Was part of your objective to dispel any myth that Chris was a reckless thrill-seeker?
For sure. We would always laugh about that. Chris was very frustrated at the clichés and stereotypes around people who did his job. When we were working together in the last days in Libya, he was cautious. But there’s a need to do the things that can appear dangerous to people who aren’t familiar with the decision-making process. Obviously, you need to be close to capture the human impact—it’s what photographers have to do. So there’s a trade-off. There’s caution, but in order to get the job done, you learn how to face your fears, and Chris was always really good at that. He had a higher tolerance for risk than a lot of people did. It was important for me to show that he could contain it and that he didn’t get off on the thrill.

So fear was a part of the equation for him.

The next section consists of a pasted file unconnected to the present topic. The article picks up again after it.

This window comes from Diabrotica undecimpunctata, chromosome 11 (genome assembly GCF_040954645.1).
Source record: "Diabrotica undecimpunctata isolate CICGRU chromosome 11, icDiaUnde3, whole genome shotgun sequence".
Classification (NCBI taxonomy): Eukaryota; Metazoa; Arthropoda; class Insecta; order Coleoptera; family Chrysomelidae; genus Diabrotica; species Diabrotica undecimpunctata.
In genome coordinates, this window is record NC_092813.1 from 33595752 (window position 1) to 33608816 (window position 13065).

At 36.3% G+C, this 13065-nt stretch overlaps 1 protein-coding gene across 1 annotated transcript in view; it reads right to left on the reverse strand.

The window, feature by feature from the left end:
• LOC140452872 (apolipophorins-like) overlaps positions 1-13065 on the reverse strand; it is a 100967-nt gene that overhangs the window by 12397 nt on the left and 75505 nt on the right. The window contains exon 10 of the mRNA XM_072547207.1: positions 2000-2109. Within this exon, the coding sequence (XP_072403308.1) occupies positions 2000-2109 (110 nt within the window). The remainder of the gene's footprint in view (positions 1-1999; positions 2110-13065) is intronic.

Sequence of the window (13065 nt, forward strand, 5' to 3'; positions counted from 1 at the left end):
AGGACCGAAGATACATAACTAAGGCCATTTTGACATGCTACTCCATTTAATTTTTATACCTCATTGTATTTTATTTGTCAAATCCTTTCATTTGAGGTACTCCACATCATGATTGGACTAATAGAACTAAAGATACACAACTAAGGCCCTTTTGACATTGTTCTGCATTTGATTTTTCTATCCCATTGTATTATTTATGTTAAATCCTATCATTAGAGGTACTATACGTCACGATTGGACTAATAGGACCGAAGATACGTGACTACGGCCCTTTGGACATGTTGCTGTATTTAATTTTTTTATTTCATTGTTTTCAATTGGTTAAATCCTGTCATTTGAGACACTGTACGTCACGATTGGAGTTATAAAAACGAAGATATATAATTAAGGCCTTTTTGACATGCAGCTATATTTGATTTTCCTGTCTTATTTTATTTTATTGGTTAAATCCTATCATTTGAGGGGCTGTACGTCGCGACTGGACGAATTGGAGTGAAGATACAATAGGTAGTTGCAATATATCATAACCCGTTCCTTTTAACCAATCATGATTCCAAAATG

Yes, and the fear was necessary. It was that tingly sensation that told him he needed to leave an area immediately, or not to go down that road today, or “It’s too quiet, I’m getting spooked, let’s leave.” He had to be really finely tuned to that but not allow it to take over. I think Chris really perfected the ability to do that. If you’re someone who just loves the adrenaline rush, then you’re not going to last long. He knew that in order to survive and have the longevity that he had, he needed to calibrate it.

Was there an element of addiction at play, given how often he went back?